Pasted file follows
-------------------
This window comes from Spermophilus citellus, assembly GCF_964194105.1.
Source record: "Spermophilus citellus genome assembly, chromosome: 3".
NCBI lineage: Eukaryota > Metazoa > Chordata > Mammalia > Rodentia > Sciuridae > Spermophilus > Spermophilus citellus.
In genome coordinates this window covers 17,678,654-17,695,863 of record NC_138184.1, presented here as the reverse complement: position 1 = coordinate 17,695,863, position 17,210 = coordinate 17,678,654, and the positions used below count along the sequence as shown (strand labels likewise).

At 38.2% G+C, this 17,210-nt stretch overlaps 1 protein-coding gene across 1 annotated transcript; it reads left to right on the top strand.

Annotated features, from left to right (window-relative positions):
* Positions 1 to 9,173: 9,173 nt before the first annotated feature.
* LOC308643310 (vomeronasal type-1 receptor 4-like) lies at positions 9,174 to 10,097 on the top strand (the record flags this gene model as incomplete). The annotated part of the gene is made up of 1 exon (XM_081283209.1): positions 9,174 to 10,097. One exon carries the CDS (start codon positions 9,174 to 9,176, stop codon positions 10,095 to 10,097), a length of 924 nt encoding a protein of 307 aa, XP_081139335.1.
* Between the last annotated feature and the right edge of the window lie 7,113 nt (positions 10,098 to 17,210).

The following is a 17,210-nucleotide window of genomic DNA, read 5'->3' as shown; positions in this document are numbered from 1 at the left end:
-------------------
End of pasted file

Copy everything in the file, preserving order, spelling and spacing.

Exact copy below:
This window comes from Spermophilus citellus, assembly GCF_964194105.1.
Source record: "Spermophilus citellus genome assembly, chromosome: 3".
NCBI lineage: Eukaryota > Metazoa > Chordata > Mammalia > Rodentia > Sciuridae > Spermophilus > Spermophilus citellus.
In genome coordinates this window covers 17,678,654-17,695,863 of record NC_138184.1, presented here as the reverse complement: position 1 = coordinate 17,695,863, position 17,210 = coordinate 17,678,654, and the positions used below count along the sequence as shown (strand labels likewise).

At 38.2% G+C, this 17,210-nt stretch overlaps 1 protein-coding gene across 1 annotated transcript; it reads left to right on the top strand.

Annotated features, from left to right (window-relative positions):
* Positions 1 to 9,173: 9,173 nt before the first annotated feature.
* LOC308643310 (vomeronasal type-1 receptor 4-like) lies at positions 9,174 to 10,097 on the top strand (the record flags this gene model as incomplete). The annotated part of the gene is made up of 1 exon (XM_081283209.1): positions 9,174 to 10,097. One exon carries the CDS (start codon positions 9,174 to 9,176, stop codon positions 10,095 to 10,097), a length of 924 nt encoding a protein of 307 aa, XP_081139335.1.
* Between the last annotated feature and the right edge of the window lie 7,113 nt (positions 10,098 to 17,210).

The following is a 17,210-nucleotide window of genomic DNA, read 5'->3' as shown; positions in this document are numbered from 1 at the left end: